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TOPIC: What is the use of a convex edge

Re: What is the use of a convex edge 1 year 7 months ago #8597

  • mark76
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That's a nice level of quotes, Phil. Almost recursion ;) . The forum software apparently cannot keep up anymore :huh: .

You make some very interesting points.
PhilipPasteur wrote:
If you are cutting something where a major portion of the blade is engaged with the material, the sides of the blade will contribute more friction or resistence to cutting to the overall effort required than the bevel. Maybe if you think about slicing an onion horizontally you will get the picture. If it is a large onion, at some point the entire height of the blade may be between the onion and the slice you are creating. At that point the sides of the knife contribute more to the cutting effort by quite a bit than anything done at the bevel.

I understand. Good point.
After the blade cuts through the surface and penetrates more than the thickness of the bevel the sides of the material start sliding along the blade grind itself. For instance a full flat grind would have more of the main part of the blade in contact with the material at one time versus a hollow grind or a convex grind.

I don't understand this. Why is this the case? Is it always the case, or does this depend on the type of material?

Also, you're talking about fully convex blades and fully flat blades. Before we were talking about edges only. Does you argument scale down to edges?
BTW, here are some links to papers done that try to develop a model for sharpness (in the first one) and cutting resistence as it relates to bevel angle (sharpness) in the second one. A little off topic, but interesting just the same.

www.ucd.ie/mecheng/staff_pages/pdfs/Gilchrist_2007a.pdf

www.ucd.ie/mecheng/staff_pages/pdfs/EFM_2010_Sharpness_II.pdf

I though Bluntcut would find these fascinating...

Me too. Very interesting! Also outside the scope of our discussion. Many thanks, even though right now I don't have the intellectual energy to try and understand them.
Last Edit: 1 year 7 months ago by mark76.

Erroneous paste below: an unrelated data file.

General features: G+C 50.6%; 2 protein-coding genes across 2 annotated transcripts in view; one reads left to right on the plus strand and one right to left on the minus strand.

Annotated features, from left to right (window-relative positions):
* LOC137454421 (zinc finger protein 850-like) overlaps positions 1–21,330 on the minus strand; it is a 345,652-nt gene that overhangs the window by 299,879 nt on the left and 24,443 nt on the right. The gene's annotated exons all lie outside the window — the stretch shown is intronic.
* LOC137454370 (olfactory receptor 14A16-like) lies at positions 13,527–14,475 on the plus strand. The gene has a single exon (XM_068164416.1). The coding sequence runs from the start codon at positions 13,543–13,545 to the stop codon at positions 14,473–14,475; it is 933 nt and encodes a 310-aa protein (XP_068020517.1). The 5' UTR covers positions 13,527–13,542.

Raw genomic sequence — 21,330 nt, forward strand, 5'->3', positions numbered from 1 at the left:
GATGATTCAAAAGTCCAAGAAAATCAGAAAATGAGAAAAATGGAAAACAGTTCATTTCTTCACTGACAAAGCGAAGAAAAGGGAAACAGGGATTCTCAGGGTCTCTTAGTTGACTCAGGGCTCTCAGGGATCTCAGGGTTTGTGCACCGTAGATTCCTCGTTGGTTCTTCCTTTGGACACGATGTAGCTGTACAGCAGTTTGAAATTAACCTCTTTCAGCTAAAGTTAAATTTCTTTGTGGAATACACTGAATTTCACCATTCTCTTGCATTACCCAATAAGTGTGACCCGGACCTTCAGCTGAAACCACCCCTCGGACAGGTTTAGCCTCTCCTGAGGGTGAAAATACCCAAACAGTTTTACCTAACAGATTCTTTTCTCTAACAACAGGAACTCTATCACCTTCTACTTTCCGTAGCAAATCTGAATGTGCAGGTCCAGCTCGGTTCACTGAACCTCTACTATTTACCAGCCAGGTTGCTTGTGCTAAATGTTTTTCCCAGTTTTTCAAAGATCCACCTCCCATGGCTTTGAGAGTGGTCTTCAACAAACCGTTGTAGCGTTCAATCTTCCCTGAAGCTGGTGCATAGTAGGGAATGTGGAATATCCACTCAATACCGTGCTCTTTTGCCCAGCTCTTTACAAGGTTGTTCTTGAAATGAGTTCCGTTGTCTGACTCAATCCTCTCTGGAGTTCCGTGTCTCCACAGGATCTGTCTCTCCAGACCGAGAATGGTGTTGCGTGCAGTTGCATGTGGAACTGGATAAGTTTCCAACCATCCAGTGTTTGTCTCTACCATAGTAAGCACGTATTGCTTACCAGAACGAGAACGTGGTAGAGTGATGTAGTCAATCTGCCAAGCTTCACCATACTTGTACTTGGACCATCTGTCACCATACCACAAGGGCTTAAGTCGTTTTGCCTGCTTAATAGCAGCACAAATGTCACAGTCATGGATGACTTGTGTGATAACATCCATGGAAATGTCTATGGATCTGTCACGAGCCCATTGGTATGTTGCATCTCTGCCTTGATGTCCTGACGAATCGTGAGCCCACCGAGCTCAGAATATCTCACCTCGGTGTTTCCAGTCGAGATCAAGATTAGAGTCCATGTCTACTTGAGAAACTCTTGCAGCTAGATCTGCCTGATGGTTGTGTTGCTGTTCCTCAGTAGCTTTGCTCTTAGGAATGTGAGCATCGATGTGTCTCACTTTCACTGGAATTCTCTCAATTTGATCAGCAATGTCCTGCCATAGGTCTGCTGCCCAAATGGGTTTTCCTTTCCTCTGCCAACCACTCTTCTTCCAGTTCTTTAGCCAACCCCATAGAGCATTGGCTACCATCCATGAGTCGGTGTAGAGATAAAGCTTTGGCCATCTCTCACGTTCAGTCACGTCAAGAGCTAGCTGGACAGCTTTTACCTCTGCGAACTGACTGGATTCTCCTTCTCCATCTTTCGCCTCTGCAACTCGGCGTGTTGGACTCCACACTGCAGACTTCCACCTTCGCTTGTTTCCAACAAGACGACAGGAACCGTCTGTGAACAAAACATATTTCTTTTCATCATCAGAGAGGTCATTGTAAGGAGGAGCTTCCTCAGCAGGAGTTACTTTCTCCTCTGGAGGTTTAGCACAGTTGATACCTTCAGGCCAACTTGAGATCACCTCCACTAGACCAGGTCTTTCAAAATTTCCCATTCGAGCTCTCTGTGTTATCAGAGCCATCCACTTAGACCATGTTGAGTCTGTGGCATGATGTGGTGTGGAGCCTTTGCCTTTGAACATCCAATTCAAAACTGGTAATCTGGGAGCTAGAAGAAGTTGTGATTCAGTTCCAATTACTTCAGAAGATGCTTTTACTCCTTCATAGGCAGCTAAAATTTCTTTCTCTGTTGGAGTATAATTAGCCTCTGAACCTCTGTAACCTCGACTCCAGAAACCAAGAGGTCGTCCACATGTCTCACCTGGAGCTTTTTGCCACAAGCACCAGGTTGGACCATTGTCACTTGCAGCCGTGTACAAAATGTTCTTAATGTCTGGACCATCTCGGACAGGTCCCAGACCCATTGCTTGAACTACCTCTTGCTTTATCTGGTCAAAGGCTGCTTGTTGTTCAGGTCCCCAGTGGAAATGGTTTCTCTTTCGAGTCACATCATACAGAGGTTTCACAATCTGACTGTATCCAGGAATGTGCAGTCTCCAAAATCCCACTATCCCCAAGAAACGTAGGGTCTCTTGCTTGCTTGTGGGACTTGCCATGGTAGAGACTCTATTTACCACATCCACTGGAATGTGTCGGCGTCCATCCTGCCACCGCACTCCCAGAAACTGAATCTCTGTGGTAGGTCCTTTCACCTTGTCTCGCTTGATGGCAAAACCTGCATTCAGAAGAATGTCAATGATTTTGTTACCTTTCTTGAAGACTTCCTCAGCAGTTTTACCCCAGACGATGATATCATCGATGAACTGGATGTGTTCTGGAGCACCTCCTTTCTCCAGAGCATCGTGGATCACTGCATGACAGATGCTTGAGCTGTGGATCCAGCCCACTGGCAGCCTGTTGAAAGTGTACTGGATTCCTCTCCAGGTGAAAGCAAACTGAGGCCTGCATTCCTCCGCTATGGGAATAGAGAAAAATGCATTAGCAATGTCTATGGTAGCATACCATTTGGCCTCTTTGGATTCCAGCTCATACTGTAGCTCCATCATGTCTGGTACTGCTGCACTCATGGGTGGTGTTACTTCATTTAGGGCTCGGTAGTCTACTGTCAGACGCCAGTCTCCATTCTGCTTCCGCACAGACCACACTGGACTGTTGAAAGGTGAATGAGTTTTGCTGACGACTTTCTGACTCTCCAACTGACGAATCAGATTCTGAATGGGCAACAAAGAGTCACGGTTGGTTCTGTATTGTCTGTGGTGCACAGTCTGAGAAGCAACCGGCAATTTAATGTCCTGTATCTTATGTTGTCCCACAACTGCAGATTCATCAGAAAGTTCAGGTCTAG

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Re: What is the use of a convex edge 1 year 7 months ago #8601

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Mark,
My original point was that the difference in resistence to cutting between a convex edge and a V would be swamped by the differences in resistence contributed by the blade grind. Therefor this aspect alone would not make one geometry inherently superior to the other. That is it. As you are correct the conversation is wondering... I can't go into answers to your questions without promoting this diversion.

If there is interest, someone could start another thread and I will be happy to attempt further explanation.

BTW, It is not helpful to ask a bunch of questions and then point out that the answers would be off topic...

As to the articles that I linked, the second one deals primarily with how the angle at the edge contributes to friction and therefore percieved and measured sharpness. It fits pretty closely with where we started on the latest tangent.. discussing whether a convex edge would contribute less to cutting effort than a V. The idea that I take from the second paper, which requires the basis established in the first one (which is why I linked both), is that any change in edge geometry, even fairly gross angle changes, are pretty inconsequential in regard to changing cutting effort.. and the resulting measured sharpness. Again, the method for measuring this is etablished in the first paper. Take a closer look when you have a chance.

Phil
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Re: What is the use of a convex edge 1 year 7 months ago #8620

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PhilipPasteur wrote:
BTW, here are some links to papers done that try to develop a model for sharpness (in the first one) and cutting resistence as it relates to bevel angle (sharpness) in the second one. A little off topic, but interesting just the same.

www.ucd.ie/mecheng/staff_pages/pdfs/Gilchrist_2007a.pdf

www.ucd.ie/mecheng/staff_pages/pdfs/EFM_2010_Sharpness_II.pdf

I though Bluntcut would find these fascinating...

Yes they were very intriguing, iirc from while back when I deep dive into these type of interactions. This older study linked by Thom Brogan via FF [url=http://http://www.haptics-e.org/Vol_02/he-v2n3.pdf]Haptic Rendering of Cutting[/url]. All these studies are confined by pseudo finite elements model, and most study material cells are too uniform, therefore I am not sure how much they translate to our knives usage world.